KARACHI: The government on Friday announced reduction in profit rates for national savings schemes with immediate effect in line with cuts in the benchmark interest rates
Profit rate on pensioners benefit account was slashed to 10.32% per annum compared to 12.24% earlier. The profit payable on the deposits made in the savings bank accounts where withdrawals are made through other than cheques was fixed at 7% per annum.
Profit rate on monthly balances maintained in the family welfare accounts of martyrs was set at 10.32% per annum. The new rates were applicable from April 24, 2020.
Shaikh approves new profit rates
Adviser to Prime Minister on Finance and Revenue Hafeez Shaikh approved the new profit rates for special savings, regular income, Bahbood savings, defence saving certificates and special savings accounts, official documents showed.
The Central Directorate of National Savings was tasked to mobilise Rs352 billion in savings during the current fiscal year, as opposed to the actual collection of Rs410 billion in the last fiscal year.
In the first seven months, the directorate managed to collect Rs116 billion. The rate cut is believed to dent the revenue collection in the remaining months of FY2020.
The official document showed that profit for special saving certificate of Rs100,000 denomination was set at Rs4,000 for the first two and half years and would increase to Rs4,300 for the sixth half year.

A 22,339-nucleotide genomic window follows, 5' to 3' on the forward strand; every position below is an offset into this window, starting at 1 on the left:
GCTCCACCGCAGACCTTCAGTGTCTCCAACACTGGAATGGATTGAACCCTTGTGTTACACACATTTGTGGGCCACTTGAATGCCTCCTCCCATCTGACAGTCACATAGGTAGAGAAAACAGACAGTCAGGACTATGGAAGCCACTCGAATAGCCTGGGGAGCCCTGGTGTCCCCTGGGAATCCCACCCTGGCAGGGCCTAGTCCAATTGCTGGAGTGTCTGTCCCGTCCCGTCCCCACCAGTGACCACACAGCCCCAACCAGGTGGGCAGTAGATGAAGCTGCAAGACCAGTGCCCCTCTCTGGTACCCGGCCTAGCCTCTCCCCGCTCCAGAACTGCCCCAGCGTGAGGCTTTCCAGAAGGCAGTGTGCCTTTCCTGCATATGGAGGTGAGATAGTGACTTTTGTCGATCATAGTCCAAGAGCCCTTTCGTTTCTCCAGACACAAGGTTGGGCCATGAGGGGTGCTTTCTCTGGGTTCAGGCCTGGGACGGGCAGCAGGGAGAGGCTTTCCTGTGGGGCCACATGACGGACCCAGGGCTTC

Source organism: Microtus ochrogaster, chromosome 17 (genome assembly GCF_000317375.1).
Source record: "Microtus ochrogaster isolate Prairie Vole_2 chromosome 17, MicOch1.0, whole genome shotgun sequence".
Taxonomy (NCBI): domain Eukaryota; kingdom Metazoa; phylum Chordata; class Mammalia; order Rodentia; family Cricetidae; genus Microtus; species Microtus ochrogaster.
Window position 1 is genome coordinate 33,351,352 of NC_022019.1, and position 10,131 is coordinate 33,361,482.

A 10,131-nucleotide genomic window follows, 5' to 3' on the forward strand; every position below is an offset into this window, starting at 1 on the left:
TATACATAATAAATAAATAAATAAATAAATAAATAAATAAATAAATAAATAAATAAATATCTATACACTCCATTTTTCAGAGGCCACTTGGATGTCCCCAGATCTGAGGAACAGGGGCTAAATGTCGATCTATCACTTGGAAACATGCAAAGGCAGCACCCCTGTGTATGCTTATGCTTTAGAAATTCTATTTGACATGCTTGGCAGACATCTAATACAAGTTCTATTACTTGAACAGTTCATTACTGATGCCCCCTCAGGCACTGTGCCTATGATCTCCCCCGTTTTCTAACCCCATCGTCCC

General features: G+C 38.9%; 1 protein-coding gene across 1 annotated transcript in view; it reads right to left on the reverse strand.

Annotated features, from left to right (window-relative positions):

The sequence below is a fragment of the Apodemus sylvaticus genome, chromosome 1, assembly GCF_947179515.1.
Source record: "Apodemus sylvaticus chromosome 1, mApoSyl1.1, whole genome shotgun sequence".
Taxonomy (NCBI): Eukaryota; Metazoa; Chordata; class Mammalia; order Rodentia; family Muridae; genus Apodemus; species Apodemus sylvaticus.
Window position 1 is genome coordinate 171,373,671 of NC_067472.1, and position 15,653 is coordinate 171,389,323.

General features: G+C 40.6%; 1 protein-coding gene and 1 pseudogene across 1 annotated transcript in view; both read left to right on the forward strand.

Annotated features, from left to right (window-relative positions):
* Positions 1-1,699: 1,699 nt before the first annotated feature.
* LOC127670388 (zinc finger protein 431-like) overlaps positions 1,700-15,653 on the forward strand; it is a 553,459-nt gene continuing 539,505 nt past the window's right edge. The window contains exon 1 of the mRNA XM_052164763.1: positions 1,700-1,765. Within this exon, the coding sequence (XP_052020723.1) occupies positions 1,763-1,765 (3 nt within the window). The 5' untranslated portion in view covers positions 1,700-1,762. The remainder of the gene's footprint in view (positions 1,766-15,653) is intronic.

“In case the profit earned on or after the 1st February, 1992 on special savings certificates is not drawn on due date, the undrawn profit will automatically stand invested with effect from the date of accrual,” a document said.
Regular income certificate with Rs100,000 denomination bears profit of Rs690 per month. Profits payable on the deposits made in special savings accounts are 8% per annum for each of the first five periods of completed six months and 8.6% per annum for the last period of completed six months.
Likewise, Rs100,000 of investment in a defence saving certificate would increase to Rs104,000 in one year and Rs227,000 in 10 years. Bahbood savings certificate of Rs100,000 denomination draws profit of Rs860 per month.
‘Lower returns to help equity market’
Analysts said lower returns on the government securities and investment schemes would help equity market attract investment from local sources.
“Significant decline in secondary market yields in the last few months followed by cut in profit rates on national saving schemes makes investment in equities even more attractive,” an analyst said.
The central bank’s latest date showed that the national debt market of saving schemes and prize bonds exceeded Rs3.99 trillion up to November 2019. Of total debt market, the contribution of bearer prize bonds was around Rs720.57 billion.